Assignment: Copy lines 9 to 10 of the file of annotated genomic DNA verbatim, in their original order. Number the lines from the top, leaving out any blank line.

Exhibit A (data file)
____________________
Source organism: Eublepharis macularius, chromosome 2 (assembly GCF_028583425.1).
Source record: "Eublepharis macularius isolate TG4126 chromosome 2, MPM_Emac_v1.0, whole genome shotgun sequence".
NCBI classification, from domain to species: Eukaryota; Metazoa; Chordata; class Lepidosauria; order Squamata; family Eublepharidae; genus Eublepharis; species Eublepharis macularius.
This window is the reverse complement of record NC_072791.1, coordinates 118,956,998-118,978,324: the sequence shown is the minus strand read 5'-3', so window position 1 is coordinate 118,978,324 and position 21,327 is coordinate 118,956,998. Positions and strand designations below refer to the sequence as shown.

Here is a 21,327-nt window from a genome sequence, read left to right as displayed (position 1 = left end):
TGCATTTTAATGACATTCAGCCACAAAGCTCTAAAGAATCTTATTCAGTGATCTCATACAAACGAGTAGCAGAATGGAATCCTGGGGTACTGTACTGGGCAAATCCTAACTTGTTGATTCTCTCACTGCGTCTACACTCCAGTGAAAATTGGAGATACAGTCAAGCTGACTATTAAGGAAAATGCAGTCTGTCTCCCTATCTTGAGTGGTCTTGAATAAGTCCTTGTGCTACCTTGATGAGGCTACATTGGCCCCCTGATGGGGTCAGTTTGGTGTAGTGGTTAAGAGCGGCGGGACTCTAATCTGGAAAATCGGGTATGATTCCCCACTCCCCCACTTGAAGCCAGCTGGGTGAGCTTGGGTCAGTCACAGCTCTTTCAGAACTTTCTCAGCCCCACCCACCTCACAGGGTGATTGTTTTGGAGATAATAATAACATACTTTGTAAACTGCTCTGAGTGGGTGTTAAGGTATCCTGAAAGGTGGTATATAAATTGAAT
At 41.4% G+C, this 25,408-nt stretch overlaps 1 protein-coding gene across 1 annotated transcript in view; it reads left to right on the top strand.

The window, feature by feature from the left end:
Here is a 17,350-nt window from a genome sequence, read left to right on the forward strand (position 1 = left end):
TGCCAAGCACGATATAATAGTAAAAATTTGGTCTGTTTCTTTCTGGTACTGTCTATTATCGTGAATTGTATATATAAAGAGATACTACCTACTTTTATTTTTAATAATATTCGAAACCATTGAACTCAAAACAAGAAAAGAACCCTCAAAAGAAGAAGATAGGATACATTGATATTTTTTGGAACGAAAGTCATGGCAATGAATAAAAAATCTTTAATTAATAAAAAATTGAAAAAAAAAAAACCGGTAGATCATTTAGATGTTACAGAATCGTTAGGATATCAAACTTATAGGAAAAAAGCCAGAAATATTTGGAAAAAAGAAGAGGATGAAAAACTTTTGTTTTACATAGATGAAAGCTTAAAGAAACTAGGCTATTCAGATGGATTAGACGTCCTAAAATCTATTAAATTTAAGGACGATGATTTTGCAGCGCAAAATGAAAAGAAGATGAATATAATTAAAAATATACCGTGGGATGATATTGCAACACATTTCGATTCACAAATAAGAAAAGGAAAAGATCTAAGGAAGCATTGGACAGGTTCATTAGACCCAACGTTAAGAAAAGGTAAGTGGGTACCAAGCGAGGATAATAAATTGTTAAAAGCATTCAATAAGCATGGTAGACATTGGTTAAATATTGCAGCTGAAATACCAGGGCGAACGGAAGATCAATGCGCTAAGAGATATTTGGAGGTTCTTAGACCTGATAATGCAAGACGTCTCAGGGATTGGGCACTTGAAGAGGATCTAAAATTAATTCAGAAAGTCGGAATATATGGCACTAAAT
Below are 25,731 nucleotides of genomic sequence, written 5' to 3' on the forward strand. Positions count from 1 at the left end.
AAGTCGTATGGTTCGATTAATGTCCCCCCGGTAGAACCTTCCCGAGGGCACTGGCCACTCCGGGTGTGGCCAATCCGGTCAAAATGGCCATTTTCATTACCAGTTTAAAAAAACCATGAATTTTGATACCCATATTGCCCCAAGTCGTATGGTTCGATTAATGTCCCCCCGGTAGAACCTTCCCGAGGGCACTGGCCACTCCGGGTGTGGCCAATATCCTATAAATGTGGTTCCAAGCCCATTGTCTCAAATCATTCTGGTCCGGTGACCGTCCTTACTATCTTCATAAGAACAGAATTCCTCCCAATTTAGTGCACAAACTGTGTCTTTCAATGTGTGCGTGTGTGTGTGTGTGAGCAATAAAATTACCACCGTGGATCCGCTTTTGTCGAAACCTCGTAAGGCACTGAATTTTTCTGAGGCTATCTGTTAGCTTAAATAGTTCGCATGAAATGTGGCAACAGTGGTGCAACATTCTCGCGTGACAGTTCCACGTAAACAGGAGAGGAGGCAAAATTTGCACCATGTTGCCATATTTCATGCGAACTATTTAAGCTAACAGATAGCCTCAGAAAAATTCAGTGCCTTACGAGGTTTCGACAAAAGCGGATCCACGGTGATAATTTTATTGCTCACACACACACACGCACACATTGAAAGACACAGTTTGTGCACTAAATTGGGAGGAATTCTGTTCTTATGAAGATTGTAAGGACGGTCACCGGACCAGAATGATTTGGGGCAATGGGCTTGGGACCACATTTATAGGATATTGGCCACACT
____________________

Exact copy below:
Here is a 17,350-nt window from a genome sequence, read left to right on the forward strand (position 1 = left end):
TGCCAAGCACGATATAATAGTAAAAATTTGGTCTGTTTCTTTCTGGTACTGTCTATTATCGTGAATTGTATATATAAAGAGATACTACCTACTTTTATTTTTAATAATATTCGAAACCATTGAACTCAAAACAAGAAAAGAACCCTCAAAAGAAGAAGATAGGATACATTGATATTTTTTGGAACGAAAGTCATGGCAATGAATAAAAAATCTTTAATTAATAAAAAATTGAAAAAAAAAAAACCGGTAGATCATTTAGATGTTACAGAATCGTTAGGATATCAAACTTATAGGAAAAAAGCCAGAAATATTTGGAAAAAAGAAGAGGATGAAAAACTTTTGTTTTACATAGATGAAAGCTTAAAGAAACTAGGCTATTCAGATGGATTAGACGTCCTAAAATCTATTAAATTTAAGGACGATGATTTTGCAGCGCAAAATGAAAAGAAGATGAATATAATTAAAAATATACCGTGGGATGATATTGCAACACATTTCGATTCACAAATAAGAAAAGGAAAAGATCTAAGGAAGCATTGGACAGGTTCATTAGACCCAACGTTAAGAAAAGGTAAGTGGGTACCAAGCGAGGATAATAAATTGTTAAAAGCATTCAATAAGCATGGTAGACATTGGTTAAATATTGCAGCTGAAATACCAGGGCGAACGGAAGATCAATGCGCTAAGAGATATTTGGAGGTTCTTAGACCTGATAATGCAAGACGTCTCAGGGATTGGGCACTTGAAGAGGATCTAAAATTAATTCAGAAAGTCGGAATATATGGCACTAAAT